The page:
Team Mullins roared back to life with a stunning four-timer on day three of the Cheltenham Festival.
Yorkhill set the ball rolling with victory in the JLT Novices’ Chase. Many had expected Disko to set the fractions after his dominant display in the Flogas Chase last time in Ireland. But for reasons best known to himself, Bryan Cooper thought it wise to sit patiently on Noel Meade’s talented six-year-old, and try to out-sprint last year’s Neptune winner (Yorkhill) and Top Notch, fifth in the 2016 Champion Hurdle.
Needless to say, the tactics proved wide of the mark, as both swept past him from the second last, with Yorkhill having the class and the gears to hold-off Nicky Henderson’s gutsy challenger by a length, with Cooper and Disko three lengths further back in third. It certainly wasn’t the Gigginstown jock’s finest hour. Nevertheless, Ruby Walsh wasn’t complaining, as his mount made it two Festival wins on the bounce.
A relieved Willie Mullins said: “To get on the board is huge. To get on the board in a Grade One is better. It's good for Ruby and the whole team. We've had a hard few days, but that's the way it is and we take what we can get.” Walsh was bullish after the win, saying: “He's got 'Gold Cup horse' written all over him and always had. People crab him because of his jumping, but he has a huge kink in him - people never realised the job Paul Nicholls did with Denman, because he was the same. Both are chestnuts by Presenting, the best ones all have a kink, he has a massive engine. He's brilliant. He's fantastic.”
There’s no doubting that Yorkhill is a classy racehorse; winning twice at the Cheltenham Festival is testament to that. But I’d be surprised if a one length victory over Top Notch in a JLT makes him a potential Gold Cup winner.
Things improved further for Mullins and Walsh, when Un De Sceaux put in a dominant display to win the Ryanair Chase. Briefly held up, the horse as much as the jockey decided to make the running from the fifth fence, and at no point in proceedings looked like being caught. It was a stunning performance from the winner, who has now won 18 of his 23 career starts.
Walsh said of the win: “I was a passenger. I got him back at the first fence down the back, but he attacked and jumped and he stayed. The jump at the last was special. He's a cracking little horse and he's so consistent, he must be a joy to own, he's a little tiger. He wants soft ground at two miles which is why we went two and a half miles on better ground.”
Just half an hour later, Team Mullins were at it again, this time in the Stayers’ Hurdle. Like Yorkhill, Nichols Canyon is owned by Graham and Andrea Wylie, and though somewhat different in stature, has proved no less talented. Third to Annie Power last year in the Champion Hurdle, the step up to three miles looked risky, but the decision proved to be spot-on. He travelled beautifully throughout, and when asked for his effort quickened and stayed for a decisive victory. Lil Rockerfeller battled on bravely for second, with race favourite Unowhatimeanharry, just done for toe back in third.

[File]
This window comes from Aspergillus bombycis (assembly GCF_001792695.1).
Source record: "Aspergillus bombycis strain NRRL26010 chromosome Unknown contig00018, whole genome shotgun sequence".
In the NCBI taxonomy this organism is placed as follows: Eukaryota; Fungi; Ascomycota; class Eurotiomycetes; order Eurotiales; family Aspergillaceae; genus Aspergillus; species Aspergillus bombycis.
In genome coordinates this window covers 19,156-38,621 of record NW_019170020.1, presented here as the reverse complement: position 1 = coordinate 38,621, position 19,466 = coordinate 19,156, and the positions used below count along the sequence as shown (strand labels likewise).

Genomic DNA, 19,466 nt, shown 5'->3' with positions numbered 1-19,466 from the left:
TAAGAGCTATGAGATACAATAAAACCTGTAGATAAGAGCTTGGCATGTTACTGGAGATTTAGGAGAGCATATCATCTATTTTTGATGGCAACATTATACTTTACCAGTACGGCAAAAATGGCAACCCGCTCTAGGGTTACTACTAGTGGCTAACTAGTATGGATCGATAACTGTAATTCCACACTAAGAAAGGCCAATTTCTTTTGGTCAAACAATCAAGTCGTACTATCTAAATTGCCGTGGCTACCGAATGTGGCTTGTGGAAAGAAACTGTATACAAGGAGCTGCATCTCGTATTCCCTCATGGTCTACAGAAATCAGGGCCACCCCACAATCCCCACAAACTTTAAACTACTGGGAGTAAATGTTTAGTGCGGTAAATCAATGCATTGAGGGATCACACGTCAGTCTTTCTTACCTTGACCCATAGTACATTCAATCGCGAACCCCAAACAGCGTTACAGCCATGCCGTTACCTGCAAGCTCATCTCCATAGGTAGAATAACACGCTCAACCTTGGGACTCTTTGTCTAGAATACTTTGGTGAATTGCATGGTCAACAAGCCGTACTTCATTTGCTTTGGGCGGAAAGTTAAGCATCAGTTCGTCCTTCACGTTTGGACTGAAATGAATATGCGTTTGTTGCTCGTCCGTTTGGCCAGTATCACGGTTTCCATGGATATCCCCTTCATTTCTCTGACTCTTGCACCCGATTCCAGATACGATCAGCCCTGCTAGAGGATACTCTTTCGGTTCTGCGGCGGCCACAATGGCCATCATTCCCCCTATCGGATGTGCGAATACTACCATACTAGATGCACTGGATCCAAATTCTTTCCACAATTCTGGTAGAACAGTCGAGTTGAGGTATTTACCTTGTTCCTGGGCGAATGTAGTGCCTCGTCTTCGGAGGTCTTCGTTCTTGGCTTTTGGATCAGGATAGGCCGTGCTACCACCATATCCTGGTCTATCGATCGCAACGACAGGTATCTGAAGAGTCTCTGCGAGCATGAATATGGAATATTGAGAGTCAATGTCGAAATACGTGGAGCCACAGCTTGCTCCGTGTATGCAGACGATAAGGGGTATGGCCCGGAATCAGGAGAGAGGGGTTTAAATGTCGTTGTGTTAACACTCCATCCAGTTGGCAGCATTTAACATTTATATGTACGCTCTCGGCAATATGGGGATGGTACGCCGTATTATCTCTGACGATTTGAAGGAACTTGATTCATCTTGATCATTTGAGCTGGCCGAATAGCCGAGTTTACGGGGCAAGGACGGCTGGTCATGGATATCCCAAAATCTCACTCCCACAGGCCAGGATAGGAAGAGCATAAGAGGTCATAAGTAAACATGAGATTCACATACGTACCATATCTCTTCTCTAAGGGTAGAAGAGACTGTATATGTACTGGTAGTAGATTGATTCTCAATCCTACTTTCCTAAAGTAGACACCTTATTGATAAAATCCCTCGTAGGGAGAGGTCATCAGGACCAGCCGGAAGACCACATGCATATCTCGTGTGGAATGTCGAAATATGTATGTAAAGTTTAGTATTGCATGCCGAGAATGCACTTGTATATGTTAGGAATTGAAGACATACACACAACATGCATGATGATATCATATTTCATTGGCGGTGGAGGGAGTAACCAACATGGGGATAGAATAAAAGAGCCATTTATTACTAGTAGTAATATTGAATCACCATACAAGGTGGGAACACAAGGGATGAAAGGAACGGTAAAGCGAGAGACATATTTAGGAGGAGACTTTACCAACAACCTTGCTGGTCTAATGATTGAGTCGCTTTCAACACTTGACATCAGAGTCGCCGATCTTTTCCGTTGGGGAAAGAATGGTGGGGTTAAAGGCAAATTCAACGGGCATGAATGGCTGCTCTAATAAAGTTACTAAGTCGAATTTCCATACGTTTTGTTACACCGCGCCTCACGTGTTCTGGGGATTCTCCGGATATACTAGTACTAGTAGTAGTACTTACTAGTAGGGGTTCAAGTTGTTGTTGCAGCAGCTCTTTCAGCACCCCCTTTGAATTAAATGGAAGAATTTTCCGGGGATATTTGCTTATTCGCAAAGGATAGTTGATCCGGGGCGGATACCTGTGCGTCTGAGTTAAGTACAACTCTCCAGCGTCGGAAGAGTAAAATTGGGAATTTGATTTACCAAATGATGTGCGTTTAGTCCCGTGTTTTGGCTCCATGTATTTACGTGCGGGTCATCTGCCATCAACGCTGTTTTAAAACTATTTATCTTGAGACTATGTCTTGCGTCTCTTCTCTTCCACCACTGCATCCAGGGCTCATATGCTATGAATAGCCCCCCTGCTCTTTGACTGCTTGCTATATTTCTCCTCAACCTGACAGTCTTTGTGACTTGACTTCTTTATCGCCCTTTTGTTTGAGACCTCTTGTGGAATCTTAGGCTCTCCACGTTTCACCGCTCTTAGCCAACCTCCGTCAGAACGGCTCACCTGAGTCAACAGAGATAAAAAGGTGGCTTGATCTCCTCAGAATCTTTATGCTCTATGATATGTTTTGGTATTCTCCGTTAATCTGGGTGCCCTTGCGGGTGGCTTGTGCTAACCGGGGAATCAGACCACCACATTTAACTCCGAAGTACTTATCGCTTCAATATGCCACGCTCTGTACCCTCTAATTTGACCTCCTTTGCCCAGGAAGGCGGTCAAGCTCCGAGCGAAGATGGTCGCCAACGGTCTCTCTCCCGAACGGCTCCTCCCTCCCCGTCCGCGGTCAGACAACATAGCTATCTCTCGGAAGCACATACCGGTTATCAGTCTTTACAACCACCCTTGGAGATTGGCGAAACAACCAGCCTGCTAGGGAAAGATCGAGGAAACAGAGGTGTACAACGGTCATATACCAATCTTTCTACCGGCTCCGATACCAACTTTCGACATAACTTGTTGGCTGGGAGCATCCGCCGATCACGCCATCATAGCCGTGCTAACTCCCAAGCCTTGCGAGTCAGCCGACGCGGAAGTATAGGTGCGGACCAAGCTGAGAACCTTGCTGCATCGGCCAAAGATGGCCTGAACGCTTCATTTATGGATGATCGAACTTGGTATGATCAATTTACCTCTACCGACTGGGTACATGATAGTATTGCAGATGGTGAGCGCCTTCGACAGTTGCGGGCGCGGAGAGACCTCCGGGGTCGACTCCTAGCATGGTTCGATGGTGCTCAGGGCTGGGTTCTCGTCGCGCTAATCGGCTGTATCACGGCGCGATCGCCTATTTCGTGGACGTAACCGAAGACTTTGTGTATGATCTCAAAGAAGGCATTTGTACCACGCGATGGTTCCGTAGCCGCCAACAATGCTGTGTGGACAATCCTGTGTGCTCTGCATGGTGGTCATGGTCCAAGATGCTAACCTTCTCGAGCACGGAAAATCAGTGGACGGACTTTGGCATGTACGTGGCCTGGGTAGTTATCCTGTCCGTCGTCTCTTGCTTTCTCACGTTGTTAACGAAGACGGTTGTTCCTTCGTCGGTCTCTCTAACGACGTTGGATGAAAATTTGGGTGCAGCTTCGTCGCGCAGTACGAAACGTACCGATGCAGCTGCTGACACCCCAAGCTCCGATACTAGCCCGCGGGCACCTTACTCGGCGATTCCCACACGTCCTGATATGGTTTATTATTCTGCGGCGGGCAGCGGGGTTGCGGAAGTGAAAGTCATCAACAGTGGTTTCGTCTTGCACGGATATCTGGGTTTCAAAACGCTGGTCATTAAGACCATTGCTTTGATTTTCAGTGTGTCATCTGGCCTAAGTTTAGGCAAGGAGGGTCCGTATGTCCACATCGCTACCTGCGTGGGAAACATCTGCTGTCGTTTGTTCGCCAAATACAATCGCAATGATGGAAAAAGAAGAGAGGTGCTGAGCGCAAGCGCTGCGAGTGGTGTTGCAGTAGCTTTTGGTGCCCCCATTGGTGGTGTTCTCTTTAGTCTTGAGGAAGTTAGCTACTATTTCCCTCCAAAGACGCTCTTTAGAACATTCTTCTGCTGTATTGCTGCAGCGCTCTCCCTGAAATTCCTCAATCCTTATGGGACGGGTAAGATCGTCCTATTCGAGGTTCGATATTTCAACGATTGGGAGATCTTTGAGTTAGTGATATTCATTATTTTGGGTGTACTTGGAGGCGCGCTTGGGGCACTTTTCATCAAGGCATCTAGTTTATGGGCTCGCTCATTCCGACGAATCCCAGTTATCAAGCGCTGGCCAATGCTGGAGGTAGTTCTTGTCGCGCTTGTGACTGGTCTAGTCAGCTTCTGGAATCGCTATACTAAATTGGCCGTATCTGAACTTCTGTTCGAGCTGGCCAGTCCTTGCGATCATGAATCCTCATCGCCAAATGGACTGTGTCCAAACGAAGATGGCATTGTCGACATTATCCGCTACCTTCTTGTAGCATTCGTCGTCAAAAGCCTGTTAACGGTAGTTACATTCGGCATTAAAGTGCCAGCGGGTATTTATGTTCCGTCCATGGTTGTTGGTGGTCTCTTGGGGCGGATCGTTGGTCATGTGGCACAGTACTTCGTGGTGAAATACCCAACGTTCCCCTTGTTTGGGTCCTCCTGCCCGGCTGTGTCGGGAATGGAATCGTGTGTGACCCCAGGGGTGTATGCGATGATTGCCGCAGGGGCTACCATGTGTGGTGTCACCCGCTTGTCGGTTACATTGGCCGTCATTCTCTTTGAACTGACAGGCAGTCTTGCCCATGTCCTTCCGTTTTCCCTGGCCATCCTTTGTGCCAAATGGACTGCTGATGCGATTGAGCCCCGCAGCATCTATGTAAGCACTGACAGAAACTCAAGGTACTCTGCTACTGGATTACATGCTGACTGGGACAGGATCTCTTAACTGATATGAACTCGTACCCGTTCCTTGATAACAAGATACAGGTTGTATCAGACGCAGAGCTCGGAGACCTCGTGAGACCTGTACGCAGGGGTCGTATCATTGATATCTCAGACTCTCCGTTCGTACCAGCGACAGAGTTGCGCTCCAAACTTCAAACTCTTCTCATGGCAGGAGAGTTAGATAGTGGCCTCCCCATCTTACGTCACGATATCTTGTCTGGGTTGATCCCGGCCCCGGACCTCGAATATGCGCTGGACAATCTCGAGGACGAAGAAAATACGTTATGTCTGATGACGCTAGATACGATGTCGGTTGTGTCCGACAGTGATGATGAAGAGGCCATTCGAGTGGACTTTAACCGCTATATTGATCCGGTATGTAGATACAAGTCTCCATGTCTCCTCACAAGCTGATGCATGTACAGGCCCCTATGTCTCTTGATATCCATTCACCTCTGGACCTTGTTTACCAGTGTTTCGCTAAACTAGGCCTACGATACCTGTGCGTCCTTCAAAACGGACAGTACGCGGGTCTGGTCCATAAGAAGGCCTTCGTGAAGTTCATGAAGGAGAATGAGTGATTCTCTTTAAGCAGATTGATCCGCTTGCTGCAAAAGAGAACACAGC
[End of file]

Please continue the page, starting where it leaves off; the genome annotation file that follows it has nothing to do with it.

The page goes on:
It was a cracking renewal, with Cole Harden doing his best to repeat his success of 2015 from the front. Neil King’s Lil Rockerfeller took over as they turned for home, but it was the superior speed of Nichols Canyon that proved the telling factor. Jezki looked threatening approaching the home turn, but failed to see-out the trip. Shaneshill proved disappointing, as did novice West Approach, with both being pulled-up late-on.
For owner Graham Wylie, the victory brought back memories of a previous hurdling hero, Inglis Drever. Speaking after the success he said: “When I told Willie to buy a horse for me, he rang me up and said 'I think I've found you the next Inglis Drever'. He looks like him as he's only a pony, but he flew up the hill. Ruby told me he'd ride him like that to make sure he got the trip. It wasn't until approaching the last I thought he might get placed, never mind win.”
Mullins said: “It was some performance. I didn't particularly think the three miles would suit. He is tough, I just thought he would be too keen over that trip. With age, a lot of these horses learn to settle.”
Walsh was also impressed, saying: “He's a little warrior. He switched off, he jumped and we just crept away. Lil Rockerfeller was battling back at me but he kept going all the way to the line. He just started to come back to himself the last 10 days, Katie (Walsh) rode him at the Curragh the other day and said he worked very well. I'm delighted for Graham and Andrea (Wylie), this race means a lot to them.”
The four-timer was landed when Let’s Dance romped to victory in the Mares’ Novices’ Hurdle. Ruby was again exceptional in the saddle, judging the pace of the race to perfection. He had his mount way-out the back, until making his move between the last two flights. The five-year-old dived a little at the last, but that didn’t prevent her from storming up the hill for an impressive win.
The victory also signalled a welcome change of fortune for owner Rich Ricci. He’s had to endure an incredible run of misfortune, with Douvan’s disappointing run in the Champion Chase the latest blow. The well-known saying ‘Form is temporary – Class is permanent’, was never more apt than at Cheltenham yesterday. Mullins, Walsh and Ricci team up with Djakadam today in the Gold Cup.